30 days offline
Ten takeaways from my month avoiding social media
Last month, I randomly decided to log off from all social media and delete their apps from my phone. I wasn’t sure if taking time offline would have an immediate impact (spoiler: it did), but I was desperate for some perspective.
Professionally, I was experiencing burnout and battling imposter syndrome; personally, I was resentful towards my family and distant — constantly checking my phone and ignoring my two sons (3yo and 1yo).
I’d had Cal Newport’s Digital Minimalism on my Audible wishlist for a while, but this was the first time I’d considered purchasing it. I had coincidentally already committed to a 30-day period and intended on replacing my screen time with more noble pursuits — steps Newport specifically recommends in his book.
In no particular order, here are my 10 biggest takeaways from spending a month off social media:
1 I slept wayyyyy better
My 3yo has never slept very well. It’s rare that he makes it through an entire night without coming into our bedroom. He almost always requires some coaching to go back to sleep. I’m usually awake for 30+ minutes after this happens and when I get frustrated, I hop on Twitter or Instagram and scroll until eventually nodding off. It’s not social media’s fault that I do this; it’s a terrible habit that I hadn’t ever tried to break. Without the apps on my phone, it was easier to give up and just let sleep take over. Even on nights when he woke us up two or three times, I never looked for my phone. Who knew eliminating the distraction would force me to take action on my own?
2 I saved a lot of money
Instagram is a data hog. I kept it on my phone for work purposes, but didn’t check my personal account (including messages) or scroll through my feed. Since I was staying off the app so much, I didn’t even come close to our monthly data limit or had to monitor our WiFi usage (we pay by the GB). Our bill was $50 lower than it usually is and the only thing that changed was my reduced use of social media.
3 My mental health improved
I struggle with anxiety, but felt much more relaxed during my 30 days offline. I had zero anxiety attacks and had a significant reduction in stress. I didn’t have any feelings of jealousy, fomo or self-doubt. I attribute all of this to staying offline.
4 My energy levels shot up
This was unexpected. I’ve been working out 3–5 days a week. I’m also more aware of when my two small boys need to get some energy out, which leads to more games of tag or wrestling matches together. In the past, I dismissed those moments (usually opting to doomscroll), but now I welcome them.
5 I was more present with my family
It used to be so hard to put the phone down at dinner, but I rarely even had my phone out at home after “work hours.” I felt like I saw my boys more, even though we spent nearly the same amount of time together. My wife noticed a difference within days and I felt more connected to each member of my family.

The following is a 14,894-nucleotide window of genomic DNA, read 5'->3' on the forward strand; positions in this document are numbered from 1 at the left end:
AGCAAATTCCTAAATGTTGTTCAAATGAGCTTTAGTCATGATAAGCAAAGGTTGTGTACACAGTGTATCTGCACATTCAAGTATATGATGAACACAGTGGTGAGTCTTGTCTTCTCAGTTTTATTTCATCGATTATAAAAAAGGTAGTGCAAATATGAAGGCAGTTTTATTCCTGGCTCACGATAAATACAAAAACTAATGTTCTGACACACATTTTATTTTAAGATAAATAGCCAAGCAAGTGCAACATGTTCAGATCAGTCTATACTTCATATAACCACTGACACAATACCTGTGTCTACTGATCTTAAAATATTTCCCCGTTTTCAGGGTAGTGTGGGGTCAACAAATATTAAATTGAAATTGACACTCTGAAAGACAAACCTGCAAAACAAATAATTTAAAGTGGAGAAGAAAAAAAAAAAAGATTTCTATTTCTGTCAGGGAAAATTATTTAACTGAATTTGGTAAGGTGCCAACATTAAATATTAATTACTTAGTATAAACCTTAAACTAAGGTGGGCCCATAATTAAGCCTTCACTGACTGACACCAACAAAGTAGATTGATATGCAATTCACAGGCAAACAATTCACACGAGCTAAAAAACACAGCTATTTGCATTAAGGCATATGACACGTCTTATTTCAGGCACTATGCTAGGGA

6 My closest relationships thrived
Not only did my friendships remain fully in-tact, they improved. Even though I wasn’t speaking to everyone online like I usually do (Slack is one of my main methods of communication and I logged off of it for the 30 days as well), the people with whom I was afraid to lose touch texted or called on a regular basis. It revealed some of the people I’d unnecessarily been giving my attention to and I have no problem keeping them at this same distance moving forward.
7 My business thrived
I didn’t miss out on any important business opportunities during the 30 days (one of my biggest reasons for putting off this kind of hiatus for as long as I did). July turned out to be my most profitable month ever, and I landed two new clients while avoiding social media. I don’t think the new business is a result of staying offline, but it eliminated all of my fears about being less active on Twitter, Instagram or Dribbble.
8 I still got distracted
There were plenty of times my phone enabled me to do pointless stuff. I played a lot more Blockdoku and started searching for random junk on Craigslist. It’s good to know eliminating social media doesn’t guarantee perfection, and I’m working to become more aware of the vices that seem harmless in the moment. For example, I journaled a lot during my month offline, but often did that on my phone at the cost of time with my family. The goal is to remove distractions and replace them with meaningful pursuits (not more distractions).
9 I developed a plan for future social media use
I decided that, moving forward, I’m going to be more intentional with social media. My idea is to keep Instagram buried on my phone (and used primarily for sharing work). Twitter (my favorite social media) will stay off my phone altogether and I’ll try to only use it on Fridays, which are generally more relaxed than other workdays. Posting new work to Dribbble, LinkedIn or any other platforms will be done as-needed, without much attention given to times of day/week for better traffic. I’ll also keep all notifications turned off, so I’m not tempted to hop back in.
10 Social media isn’t inherently evil
Even at my most obsessive, my goal was never to hurt my family by ignoring them or harm my own mental health. That’s the thing about distractions, though; we invite distractions when we’re bored and I was used to thinking that anything other than work was boring. I believe I think the goal to be informed and connected is worth pursuing. The amount of time and the immediate interaction we sacrifice in that pursuit is worth deeper consideration, and I believe most of us — maybe all of us — could stand to put our phones down 90% more than we do.